BREAKING: Just when you thought it couldn’t, fracking in the U.S. is about to get worse — and with government approval. The Department of Interior’s Bureau of Land Management just released new rules for fracking on our public lands that would give gas companies the right to drill without much-needed protections for public health. The BLM’s new rules fail to require full public disclosure of toxic chemicals, baseline water testing or setback requirements of wells from homes and schools.
Fracking our public lands will affect millions of people who live, work and go to school near (or even above) the areas where leases will take place. It is unconscionable for the government to pass new regulations that are fundamentally inadequate to protect our health and safety.
Fracking is a dirty and dangerous process. The proposed BLM rules fail to take obvious steps to provide even minimal protections.
P.S. If President Obama truly wants to tackle climate change, then he needs to keep dirty fossil fuels in the ground as much as possible, and invest more heavily in true clean energy solutions such as wind, solar and energy efficiency. Natural gas is a dirty dangerous fossil fuel, not a climate solution! Tell the administration: no new leasing. We must not use our public lands to generate more toxic pollution when clean energy alternatives are ready here and now.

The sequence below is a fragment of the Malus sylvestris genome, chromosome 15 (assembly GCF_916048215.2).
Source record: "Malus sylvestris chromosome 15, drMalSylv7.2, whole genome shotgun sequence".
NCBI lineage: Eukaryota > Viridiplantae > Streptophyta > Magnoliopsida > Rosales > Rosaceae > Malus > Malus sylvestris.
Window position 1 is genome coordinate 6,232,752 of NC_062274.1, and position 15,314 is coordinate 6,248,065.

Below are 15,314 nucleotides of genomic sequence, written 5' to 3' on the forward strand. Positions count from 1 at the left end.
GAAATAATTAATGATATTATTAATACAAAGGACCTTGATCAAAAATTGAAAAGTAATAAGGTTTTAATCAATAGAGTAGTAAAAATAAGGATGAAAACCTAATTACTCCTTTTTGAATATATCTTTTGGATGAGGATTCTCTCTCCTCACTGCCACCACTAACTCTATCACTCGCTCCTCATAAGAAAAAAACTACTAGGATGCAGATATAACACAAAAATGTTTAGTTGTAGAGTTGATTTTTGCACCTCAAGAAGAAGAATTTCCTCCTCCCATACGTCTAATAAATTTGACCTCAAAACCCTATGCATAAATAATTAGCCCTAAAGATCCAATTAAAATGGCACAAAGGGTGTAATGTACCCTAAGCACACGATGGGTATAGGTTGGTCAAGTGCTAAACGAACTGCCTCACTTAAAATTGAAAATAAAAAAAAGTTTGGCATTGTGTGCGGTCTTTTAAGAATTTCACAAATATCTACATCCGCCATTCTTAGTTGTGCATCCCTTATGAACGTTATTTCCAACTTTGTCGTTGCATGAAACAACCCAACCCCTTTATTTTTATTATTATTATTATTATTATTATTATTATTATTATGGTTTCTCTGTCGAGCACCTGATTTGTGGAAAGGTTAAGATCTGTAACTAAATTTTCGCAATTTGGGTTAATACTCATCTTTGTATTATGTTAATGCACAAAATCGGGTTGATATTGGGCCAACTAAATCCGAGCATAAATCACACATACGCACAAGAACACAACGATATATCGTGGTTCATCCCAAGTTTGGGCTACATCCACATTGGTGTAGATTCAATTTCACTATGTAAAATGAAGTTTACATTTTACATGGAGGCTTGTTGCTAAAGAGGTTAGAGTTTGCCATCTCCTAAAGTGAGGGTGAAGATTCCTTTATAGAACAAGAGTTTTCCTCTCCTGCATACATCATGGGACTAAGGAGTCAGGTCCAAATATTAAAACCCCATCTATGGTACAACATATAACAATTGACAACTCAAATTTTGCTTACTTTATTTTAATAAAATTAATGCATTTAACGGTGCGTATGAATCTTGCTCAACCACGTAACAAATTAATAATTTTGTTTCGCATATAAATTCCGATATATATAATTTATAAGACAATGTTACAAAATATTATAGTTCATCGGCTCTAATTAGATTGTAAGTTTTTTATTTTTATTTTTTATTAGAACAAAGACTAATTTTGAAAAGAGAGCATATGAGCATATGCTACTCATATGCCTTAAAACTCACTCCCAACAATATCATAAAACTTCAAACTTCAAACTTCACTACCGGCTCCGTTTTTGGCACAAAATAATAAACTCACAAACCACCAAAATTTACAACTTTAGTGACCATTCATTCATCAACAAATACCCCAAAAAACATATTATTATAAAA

E&E News. “White House huddled with industry before changes to BLM fracking rule,” April 12, 2013.
|Keep Toxic Chemicals Out of Drinking Water|
Disposing of millions of gallons of chemically laced water is something fracking operations are doing unsafely, unsuccessfully, and without federal regulation. President Obama must end fracking’s dangerous exemption from The Safe Drinking Water Act before this wastewater drags down the nation’s health.
Fracking uses water contaminated with 596 chemicals–many of which are toxic to humans even in extremely small doses. Birth defects, cancer, and kidney problems are just a few of the risks posed by an unregulated fracking industry. Tell the Obama administration to prioritize clean air and drinking water.
Holding the fracking industry accountable for water and air contamination is long overdue. We shouldn’t have to put our brains, nervous systems, and vision at risk just from stepping outside and taking a breath of fresh air. It’s time to protect families from chemicals that should have never found their way into the air and water supply.
When the fracking industry uses nearly 600 chemicals in a water supply that gets back to our bathtubs and drinking glasses–why isn’t it subject to federal water regulations? Tell President Obama to regulate a fracking industry intent on serving America a chemical cocktail.
|Thank you for taking action,Kara F.
Care2 and ThePetitionSite Team
Hydraulic fracturing, or “fracking,” is a dangerous drilling technique threatening water, air, wildlife and public health all over the United States. It’s done by blasting millions of gallons of a chemical-water-sand mixture deep into the Earth to break up rock formations to harvest oil and gas.